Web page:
Illegal workers to be ‘cleaned out’

Authorities plan comprehensive crackdown in the weeks leading up to Pessah.

March 5, 2010 05:38
2 minute read.
illegal workers 248.88

illegal workers 248.88. (photo credit: )


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If you happen to see men hiding in the bushes and watching you go about your pre-Pessah chores, don’t be too alarmed; they may simply be Interior Ministry officials looking to see if you have illegal workers helping you out.

The Population, Immigration and Borders Authority (PIBA), announced Wednesday that, starting Sunday, it would be embarking on a comprehensive crackdown of employers of illegal workers in the weeks leading up to Pessah.

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The campaign, titled “Clean and Tidy” will see inspectors from the Oz unit and officials from the special unit on foreign workers in the Industry, Trade and Labor Ministry apprehending migrant workers employed in unauthorized jobs and prosecuting their employers.

“The goal of the operation is to increase public awareness of the total prohibition on employing foreign citizens without the appropriate permits,” said PIBA director general Amnon Ben-Ami. “To my regret, in all sectors of the population, people don’t know that even assistance in housecleaning or childcare may result in dire consequences, including steep fines and opening of criminal files.”

Yehuda Ben-Ezra, the head of the Oz unit, explained that all of its 200 inspectors will be deployed across the country starting Sunday to gather intelligence on households suspected of employing unauthorized workers and following up by arresting the illegal workers and, with the aid of the officials from the Industry Trade and Labor Ministry, taking legal action against the offending employers.

“The law enables fines of between NIS 10,000-NIS 100,000 for people employing illegal workers,” said Ben-Ezra, pointing out that foreign workers are only permitted to work in agriculture, construction, elder care and ethnic restaurants.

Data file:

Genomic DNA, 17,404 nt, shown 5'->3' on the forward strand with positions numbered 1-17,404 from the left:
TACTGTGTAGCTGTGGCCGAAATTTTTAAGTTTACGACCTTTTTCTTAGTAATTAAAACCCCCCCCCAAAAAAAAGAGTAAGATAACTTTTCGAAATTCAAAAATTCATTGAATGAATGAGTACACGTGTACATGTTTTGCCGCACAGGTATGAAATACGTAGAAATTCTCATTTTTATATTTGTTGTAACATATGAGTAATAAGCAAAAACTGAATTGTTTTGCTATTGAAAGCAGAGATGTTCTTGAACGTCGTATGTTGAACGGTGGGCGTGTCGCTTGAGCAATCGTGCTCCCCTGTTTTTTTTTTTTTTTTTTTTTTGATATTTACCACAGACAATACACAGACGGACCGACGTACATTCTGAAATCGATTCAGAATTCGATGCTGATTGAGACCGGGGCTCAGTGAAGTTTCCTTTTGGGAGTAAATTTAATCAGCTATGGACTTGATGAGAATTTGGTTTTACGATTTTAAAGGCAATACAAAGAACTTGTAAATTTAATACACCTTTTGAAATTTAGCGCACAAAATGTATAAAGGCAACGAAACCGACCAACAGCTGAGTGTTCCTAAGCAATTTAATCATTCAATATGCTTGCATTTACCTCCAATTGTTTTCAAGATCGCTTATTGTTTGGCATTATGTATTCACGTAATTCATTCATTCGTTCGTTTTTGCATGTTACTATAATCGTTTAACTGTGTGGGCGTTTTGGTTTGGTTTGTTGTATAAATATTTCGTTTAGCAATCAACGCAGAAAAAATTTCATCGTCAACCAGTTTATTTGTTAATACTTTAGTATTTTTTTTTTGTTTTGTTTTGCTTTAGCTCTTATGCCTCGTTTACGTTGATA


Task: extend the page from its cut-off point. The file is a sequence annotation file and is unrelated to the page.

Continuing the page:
Even if a laborer has a permit to work in Israel, it is illegal to hire him or her to work in other jobs, such as housecleaning.

The workers apprehended will face a hearing and possible deportation.

Ben Ezra said that the campaign was timed for a time of year when many people seek help with cleaning, painting and generally sprucing up their homes.

“We hope that given this warning, people will not employ foreign workers and perhaps consider hiring Israelis for the jobs, so that they, too, can have a dignified Pessah Seder,” said Ben-Ezra.

The crackdown is accompanied by a media campaign warning people of the illegality of employing foreign workers in any other than the permitted fields.

Not everyone is pleased by the campaign

“The state authorities are of course entitled to enforce the law; what we oppose is the disgraceful language that accompanies these sorts of operations,” said attorney Oded Feller, who works with the Association of Civil Rights in Israel. “Human beings are not dirt.”

Feller said names like “Clean and Tidy” incite hatred of foreigners, and added that it is shameful the government chooses such titles for its operations.

There are roughly 125,000 illegal foreign workers in Israel.

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